“I didn’t even know how to operate the D-9,” Nissim recalled. “Within two hours, they [Israeli soldiers] taught me to drive forward, and clear a flat surface. I tied the ‘Beitar’ football team flag to the back of the bulldozer and told them: ‘Move away, let me work.’ They knew I had no fear, that I don’t give a damn…

“For 75 hours, with no break, I just erased and erased, I kept drinking whisky to fight off fatigue. Over the loudspeaker, they were told to leave their houses before I destroyed them. But I did not give a chance to anyone. I did not wait. I did not touch the house and wait for them to come out. I would simply give the house a massive blow so that it would collapse as quickly as possible in order to get to other houses. To do a lot.

“I found joy with every house that came down, because I knew they didn’t mind dying, but they cared for their homes. If you knocked down a house, you buried 40 or 50 people for generations. If I am sorry for anything, it is for not tearing the whole camp down.”

Crushed underneath a Bulldozer

A year later, in March 2003, 23-year-old American peace activist Rachel Corrie was crushed to death by an American-made Caterpillar bulldozer as she tried to prevent the Israeli army from destroying the Gaza Strip home of Palestinian pharmacist Samir Nasrallah. International activists who accompanied her claim that the Israeli soldier driving the bulldozer deliberately ran over Corrie twice, advancing and reversing, as she stood unarmed in front of the home.

A Political Bulldozer

“Bulldozer” is also the nickname Israel’s belligerent former Prime Minister Ariel Sharon, who left 20,000 deaths in his 1982 march to and siege of Beirut. An Israeli commission of inquiry found then-Defense Minister Sharon indirectly responsible for the massacre at Beirut’s Sabra and Shatila refugee camps.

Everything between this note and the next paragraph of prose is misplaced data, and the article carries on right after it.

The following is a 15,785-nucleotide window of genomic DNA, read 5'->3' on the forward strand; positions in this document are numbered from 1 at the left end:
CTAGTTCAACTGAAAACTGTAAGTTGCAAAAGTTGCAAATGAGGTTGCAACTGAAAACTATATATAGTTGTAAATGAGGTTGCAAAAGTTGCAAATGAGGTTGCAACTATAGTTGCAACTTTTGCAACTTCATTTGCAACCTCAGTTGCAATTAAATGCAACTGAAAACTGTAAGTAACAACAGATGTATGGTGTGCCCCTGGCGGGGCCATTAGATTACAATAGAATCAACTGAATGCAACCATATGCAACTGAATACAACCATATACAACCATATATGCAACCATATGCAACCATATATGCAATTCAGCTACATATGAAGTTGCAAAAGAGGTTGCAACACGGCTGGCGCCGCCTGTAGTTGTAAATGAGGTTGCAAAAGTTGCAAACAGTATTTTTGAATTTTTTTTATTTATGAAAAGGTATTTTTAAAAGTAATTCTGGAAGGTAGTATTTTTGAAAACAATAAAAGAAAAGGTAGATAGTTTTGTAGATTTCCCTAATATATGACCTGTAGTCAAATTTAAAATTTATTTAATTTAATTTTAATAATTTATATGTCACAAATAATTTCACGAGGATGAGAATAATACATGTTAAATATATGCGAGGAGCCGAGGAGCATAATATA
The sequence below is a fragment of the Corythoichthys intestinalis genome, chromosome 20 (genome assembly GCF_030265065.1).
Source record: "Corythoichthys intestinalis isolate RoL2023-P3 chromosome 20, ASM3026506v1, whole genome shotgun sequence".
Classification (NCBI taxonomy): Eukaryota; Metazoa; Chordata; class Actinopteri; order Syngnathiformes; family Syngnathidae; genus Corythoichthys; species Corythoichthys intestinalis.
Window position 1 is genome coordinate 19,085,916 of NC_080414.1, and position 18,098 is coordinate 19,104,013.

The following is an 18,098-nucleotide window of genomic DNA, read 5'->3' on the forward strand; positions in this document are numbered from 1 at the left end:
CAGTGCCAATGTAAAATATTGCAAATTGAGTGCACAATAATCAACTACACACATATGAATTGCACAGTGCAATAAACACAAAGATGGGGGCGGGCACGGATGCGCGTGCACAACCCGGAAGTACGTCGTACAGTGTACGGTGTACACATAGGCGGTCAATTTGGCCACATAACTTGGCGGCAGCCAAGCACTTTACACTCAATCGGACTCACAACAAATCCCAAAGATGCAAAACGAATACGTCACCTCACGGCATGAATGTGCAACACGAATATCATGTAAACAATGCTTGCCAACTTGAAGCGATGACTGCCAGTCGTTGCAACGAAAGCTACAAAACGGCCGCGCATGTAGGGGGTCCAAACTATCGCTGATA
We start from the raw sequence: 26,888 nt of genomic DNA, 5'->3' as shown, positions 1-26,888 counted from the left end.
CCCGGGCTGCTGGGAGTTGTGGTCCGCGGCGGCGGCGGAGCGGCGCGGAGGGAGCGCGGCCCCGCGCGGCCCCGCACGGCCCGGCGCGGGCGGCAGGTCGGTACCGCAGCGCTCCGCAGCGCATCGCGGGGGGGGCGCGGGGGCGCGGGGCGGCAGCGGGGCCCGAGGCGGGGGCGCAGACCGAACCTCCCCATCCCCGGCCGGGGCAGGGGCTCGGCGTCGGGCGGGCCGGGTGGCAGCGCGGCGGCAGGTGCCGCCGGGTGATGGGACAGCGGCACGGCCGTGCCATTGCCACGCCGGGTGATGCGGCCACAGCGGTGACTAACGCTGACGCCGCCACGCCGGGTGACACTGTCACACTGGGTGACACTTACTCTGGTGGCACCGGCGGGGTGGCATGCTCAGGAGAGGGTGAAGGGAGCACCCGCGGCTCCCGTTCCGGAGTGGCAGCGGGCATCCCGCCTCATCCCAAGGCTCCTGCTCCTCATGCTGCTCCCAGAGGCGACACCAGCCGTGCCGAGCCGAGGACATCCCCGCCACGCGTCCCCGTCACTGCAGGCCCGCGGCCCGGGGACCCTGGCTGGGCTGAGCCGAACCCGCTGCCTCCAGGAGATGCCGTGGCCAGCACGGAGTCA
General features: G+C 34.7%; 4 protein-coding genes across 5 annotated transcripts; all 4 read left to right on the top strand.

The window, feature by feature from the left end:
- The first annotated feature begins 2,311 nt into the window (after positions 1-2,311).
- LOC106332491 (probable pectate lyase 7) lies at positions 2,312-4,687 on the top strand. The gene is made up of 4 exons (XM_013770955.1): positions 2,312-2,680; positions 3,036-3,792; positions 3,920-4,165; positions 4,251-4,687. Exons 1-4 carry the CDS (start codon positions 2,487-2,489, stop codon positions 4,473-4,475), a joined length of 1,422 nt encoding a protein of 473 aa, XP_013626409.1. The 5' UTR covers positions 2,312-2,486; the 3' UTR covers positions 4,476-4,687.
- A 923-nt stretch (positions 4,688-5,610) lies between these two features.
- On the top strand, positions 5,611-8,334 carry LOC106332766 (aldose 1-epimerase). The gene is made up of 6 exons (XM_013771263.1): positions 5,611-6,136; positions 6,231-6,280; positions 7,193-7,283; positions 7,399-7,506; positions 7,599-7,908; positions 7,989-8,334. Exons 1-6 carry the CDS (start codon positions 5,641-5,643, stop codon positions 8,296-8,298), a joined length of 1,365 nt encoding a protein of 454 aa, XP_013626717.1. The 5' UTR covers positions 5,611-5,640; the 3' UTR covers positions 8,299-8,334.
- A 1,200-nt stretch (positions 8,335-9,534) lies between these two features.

A decade earlier, as head of the IDF Southern Command, Sharon ordered the bulldozing of hundreds of Palestinian homes in order to carve a wide, straight path for Israeli troops and their heavy armored vehicles to move easily through Gaza’s Beach refugee camp. After throwing everyone’s belongings into the street, Sharon’s troops brought in their bulldozers and began flattening the street, beating and killing anyone who dared protest. That street is now known as Wreckage Street.

In August 1971 alone, soldiers under Sharon’s command destroyed some 2,000 homes in the Gaza Strip, uprooting 16,000 people for the second time in their lives.

Profound injustice

In both Jerusalem incidents of Palestinian’s bulldozers, operators were immediately stopped with several bullets to their heads by a bypassing officer and a civilian.

Nissim was considered the most devoted and brave; certainly the most destructive operator. After the publication of his testemony—and in spite of it—the unit to which the man belongs received from the army commander an official citation for outstanding service. Not surprising from a system and an army that selects a drunken man on this mission of destruction!